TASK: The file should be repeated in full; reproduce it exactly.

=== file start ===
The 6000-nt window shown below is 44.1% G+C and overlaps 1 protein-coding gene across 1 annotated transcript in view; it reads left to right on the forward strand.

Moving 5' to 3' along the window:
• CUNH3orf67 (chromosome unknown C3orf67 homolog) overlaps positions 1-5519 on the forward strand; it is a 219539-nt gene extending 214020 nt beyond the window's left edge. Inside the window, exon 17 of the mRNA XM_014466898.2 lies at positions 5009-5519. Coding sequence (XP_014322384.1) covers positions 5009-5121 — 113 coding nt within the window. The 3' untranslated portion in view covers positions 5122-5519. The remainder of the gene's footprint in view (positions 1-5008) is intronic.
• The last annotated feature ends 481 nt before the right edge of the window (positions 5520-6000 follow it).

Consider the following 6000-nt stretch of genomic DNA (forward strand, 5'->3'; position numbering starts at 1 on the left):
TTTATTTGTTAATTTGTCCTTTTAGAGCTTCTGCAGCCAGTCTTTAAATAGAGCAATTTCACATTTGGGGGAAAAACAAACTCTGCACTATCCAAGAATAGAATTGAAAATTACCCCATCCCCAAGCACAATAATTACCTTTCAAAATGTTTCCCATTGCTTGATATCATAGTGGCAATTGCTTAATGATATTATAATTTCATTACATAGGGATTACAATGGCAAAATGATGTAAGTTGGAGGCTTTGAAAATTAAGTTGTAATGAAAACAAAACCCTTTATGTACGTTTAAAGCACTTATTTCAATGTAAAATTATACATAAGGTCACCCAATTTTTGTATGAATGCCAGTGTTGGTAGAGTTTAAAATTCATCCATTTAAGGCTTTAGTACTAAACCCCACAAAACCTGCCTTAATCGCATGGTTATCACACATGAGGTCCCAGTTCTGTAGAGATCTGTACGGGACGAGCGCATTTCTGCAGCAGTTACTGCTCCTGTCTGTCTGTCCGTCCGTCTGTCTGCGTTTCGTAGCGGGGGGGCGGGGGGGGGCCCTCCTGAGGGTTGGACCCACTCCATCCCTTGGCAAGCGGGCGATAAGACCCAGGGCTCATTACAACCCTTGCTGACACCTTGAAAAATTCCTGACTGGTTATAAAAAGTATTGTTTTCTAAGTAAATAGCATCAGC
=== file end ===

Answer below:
The 6000-nt window shown below is 44.1% G+C and overlaps 1 protein-coding gene across 1 annotated transcript in view; it reads left to right on the forward strand.

Moving 5' to 3' along the window:
• CUNH3orf67 (chromosome unknown C3orf67 homolog) overlaps positions 1-5519 on the forward strand; it is a 219539-nt gene extending 214020 nt beyond the window's left edge. Inside the window, exon 17 of the mRNA XM_014466898.2 lies at positions 5009-5519. Coding sequence (XP_014322384.1) covers positions 5009-5121 — 113 coding nt within the window. The 3' untranslated portion in view covers positions 5122-5519. The remainder of the gene's footprint in view (positions 1-5008) is intronic.
• The last annotated feature ends 481 nt before the right edge of the window (positions 5520-6000 follow it).

Consider the following 6000-nt stretch of genomic DNA (forward strand, 5'->3'; position numbering starts at 1 on the left):
TTTATTTGTTAATTTGTCCTTTTAGAGCTTCTGCAGCCAGTCTTTAAATAGAGCAATTTCACATTTGGGGGAAAAACAAACTCTGCACTATCCAAGAATAGAATTGAAAATTACCCCATCCCCAAGCACAATAATTACCTTTCAAAATGTTTCCCATTGCTTGATATCATAGTGGCAATTGCTTAATGATATTATAATTTCATTACATAGGGATTACAATGGCAAAATGATGTAAGTTGGAGGCTTTGAAAATTAAGTTGTAATGAAAACAAAACCCTTTATGTACGTTTAAAGCACTTATTTCAATGTAAAATTATACATAAGGTCACCCAATTTTTGTATGAATGCCAGTGTTGGTAGAGTTTAAAATTCATCCATTTAAGGCTTTAGTACTAAACCCCACAAAACCTGCCTTAATCGCATGGTTATCACACATGAGGTCCCAGTTCTGTAGAGATCTGTACGGGACGAGCGCATTTCTGCAGCAGTTACTGCTCCTGTCTGTCTGTCCGTCCGTCTGTCTGCGTTTCGTAGCGGGGGGGCGGGGGGGGGCCCTCCTGAGGGTTGGACCCACTCCATCCCTTGGCAAGCGGGCGATAAGACCCAGGGCTCATTACAACCCTTGCTGACACCTTGAAAAATTCCTGACTGGTTATAAAAAGTATTGTTTTCTAAGTAAATAGCATCAGC